A War in Dixie
by Ivan Maisel and Kelly Whiteside / HarperCollins, $25.00
"The best thing about this game is also the worst thing about
this game," says Frank Cox, Jr., the Auburn equipment supervisor.
"It's too important to too many people."
This turns out to be one of the few intelligent observations
made by anyone in A War in Dixie, an account of the season-long
march to last year's Iron Bowl game between Auburn and Alabama.
The rivalry between the Tigers and the Crimson Tide is as
ferocious as any in sports, and SI senior writer Maisel and USA
Today writer Whiteside double-cover it with skill. Still, it
doesn't render an enjoyable read because the making of college
football teams can be as unappetizing as the making of sausages
and laws, especially in the state of Alabama, where nurses in
maternity wards throughout the state outfit infants in those
teams' colors during Iron Bowl week.
As long as the book's coaches, players and fans are discussing
football strategy, they come across as thoughtful and
sophisticated--really, you can learn a lot from them. When they
try to justify their obsession with football by linking it to
important life lessons, however, they sound like goofballs.
October 29, 2001
Consider Auburn athletic director David Housel. The Tigers'
football team, he says, represents "a human spirit at its very,
very best." Not only are his players very good, they are "caring
people"--not, he hastens to add, "in a sissy, weak way, but in a
Worse, consider Alabama coach Mike DuBose, who casts a grim
shadow over the book, partly because he has such a miserable
year and partly because the more he mucks things up, the more he
tries to give advice to other people. DuBose hasn't been the
same since August 1999, when he was found to have had an affair
(or a "mistake," as he called it) with his secretary and lied
about it (or "made the situation worse with my response," as he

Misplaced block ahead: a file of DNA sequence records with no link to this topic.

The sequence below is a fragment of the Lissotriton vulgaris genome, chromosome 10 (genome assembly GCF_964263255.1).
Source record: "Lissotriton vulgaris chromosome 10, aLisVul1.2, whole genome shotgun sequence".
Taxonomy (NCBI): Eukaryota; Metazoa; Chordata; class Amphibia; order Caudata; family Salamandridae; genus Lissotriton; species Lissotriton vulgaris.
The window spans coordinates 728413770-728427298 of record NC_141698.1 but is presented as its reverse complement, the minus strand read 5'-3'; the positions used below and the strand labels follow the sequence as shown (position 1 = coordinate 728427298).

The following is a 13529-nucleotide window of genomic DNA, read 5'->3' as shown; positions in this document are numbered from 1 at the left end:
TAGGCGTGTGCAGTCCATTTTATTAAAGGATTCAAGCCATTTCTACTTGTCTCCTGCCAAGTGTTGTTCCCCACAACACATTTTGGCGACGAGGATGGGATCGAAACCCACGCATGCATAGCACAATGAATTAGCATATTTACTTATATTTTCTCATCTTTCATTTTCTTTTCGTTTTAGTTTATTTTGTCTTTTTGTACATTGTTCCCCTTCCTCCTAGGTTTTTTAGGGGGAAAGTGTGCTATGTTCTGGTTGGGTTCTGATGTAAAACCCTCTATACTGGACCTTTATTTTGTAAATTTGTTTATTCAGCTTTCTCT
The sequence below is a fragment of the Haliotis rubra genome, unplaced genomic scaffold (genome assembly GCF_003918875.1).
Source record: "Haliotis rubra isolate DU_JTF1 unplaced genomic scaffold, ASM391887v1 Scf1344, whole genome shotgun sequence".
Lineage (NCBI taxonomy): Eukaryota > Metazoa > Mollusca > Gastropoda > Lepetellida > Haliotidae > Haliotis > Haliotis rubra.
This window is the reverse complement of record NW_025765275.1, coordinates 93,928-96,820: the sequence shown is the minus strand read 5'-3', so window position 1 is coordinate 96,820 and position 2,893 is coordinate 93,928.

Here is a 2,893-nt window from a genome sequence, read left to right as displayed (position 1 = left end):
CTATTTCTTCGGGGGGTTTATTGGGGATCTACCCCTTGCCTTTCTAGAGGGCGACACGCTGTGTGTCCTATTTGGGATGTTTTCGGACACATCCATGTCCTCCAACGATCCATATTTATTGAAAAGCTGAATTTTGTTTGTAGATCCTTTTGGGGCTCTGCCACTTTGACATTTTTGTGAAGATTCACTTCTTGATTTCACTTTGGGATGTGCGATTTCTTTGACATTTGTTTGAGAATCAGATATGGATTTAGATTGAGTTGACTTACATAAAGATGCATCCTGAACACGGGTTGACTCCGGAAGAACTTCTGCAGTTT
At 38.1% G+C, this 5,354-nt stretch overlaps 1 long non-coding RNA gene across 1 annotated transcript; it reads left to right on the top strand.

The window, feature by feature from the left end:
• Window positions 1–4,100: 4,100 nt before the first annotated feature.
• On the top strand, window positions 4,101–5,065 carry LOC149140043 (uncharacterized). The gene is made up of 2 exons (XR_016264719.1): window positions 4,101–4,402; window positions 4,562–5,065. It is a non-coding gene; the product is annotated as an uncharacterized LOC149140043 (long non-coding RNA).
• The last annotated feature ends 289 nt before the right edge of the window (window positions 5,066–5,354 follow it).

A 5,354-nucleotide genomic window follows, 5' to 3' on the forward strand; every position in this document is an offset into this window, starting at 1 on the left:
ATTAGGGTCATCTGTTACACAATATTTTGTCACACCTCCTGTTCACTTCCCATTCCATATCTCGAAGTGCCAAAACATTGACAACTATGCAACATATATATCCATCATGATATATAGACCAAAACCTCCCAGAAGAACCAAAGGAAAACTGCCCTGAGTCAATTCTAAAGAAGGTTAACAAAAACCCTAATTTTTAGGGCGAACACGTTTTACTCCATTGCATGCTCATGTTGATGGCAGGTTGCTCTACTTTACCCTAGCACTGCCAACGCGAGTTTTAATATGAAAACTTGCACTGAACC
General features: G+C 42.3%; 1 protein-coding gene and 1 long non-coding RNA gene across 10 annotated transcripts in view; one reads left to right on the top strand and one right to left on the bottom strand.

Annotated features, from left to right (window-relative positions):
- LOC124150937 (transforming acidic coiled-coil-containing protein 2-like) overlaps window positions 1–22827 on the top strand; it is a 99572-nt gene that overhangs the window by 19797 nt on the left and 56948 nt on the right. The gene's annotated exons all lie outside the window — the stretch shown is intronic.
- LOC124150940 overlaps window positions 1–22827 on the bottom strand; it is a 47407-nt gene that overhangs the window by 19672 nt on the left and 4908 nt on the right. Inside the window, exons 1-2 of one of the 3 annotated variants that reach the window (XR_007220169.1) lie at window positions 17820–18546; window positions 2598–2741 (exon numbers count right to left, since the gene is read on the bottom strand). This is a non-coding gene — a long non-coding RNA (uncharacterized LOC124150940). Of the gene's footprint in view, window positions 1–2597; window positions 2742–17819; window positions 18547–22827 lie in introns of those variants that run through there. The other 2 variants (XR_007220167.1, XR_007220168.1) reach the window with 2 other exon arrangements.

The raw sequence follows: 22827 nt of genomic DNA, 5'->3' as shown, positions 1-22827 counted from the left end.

preferred to say). Happily for DuBose, he has found solace in
Christianity; unhappily for the book, he fumblingly tries to
apply the lessons of Christianity, as he understands them, to
each new disaster. By season's end, when the Tide has fallen to
3-8 and DuBose has been sacked, he complains bitterly to anyone
who will listen that Alabama's fans "have made football their
DuBose may have a point there. Last year's Iron Bowl took place
on Nov. 18, during the presidential recount. According to the
book, fans were frantic at the prospect that CBS might interrupt
the game to tell them the name of their next president--that is,
until a reassuring headline in The Birmingham News promised that
local TV WON'T INTERRUPT IRON BOWL FOR ELECTION.
Maisel and Whiteside have written well, but their subject might
make you a little sick.
Echoes of Notre Dame Football
by Joe Garner / Sourcebooks MediaFusion, $49.95
Here's A book that calls to mind the difference between
nostalgia and history. History is an opportunity to learn
something, while nostalgia is a collection of inspiring
photographs, soothing cliches and familiar stories that bring a
lump to your throat. Echoes of Notre Dame Football is 100%
nostalgia. It's intended solely for those who get choked up
watching Knute Rockne All American; those who get excited at
Touchdown Jesus; and, above all, those who live and die with the
Fighting Irish. It also comes with two appropriately hokey CDs,
narrated by Regis Philbin (Notre Dame '53), that will leave
lovers of the Irish feeling like millionaires.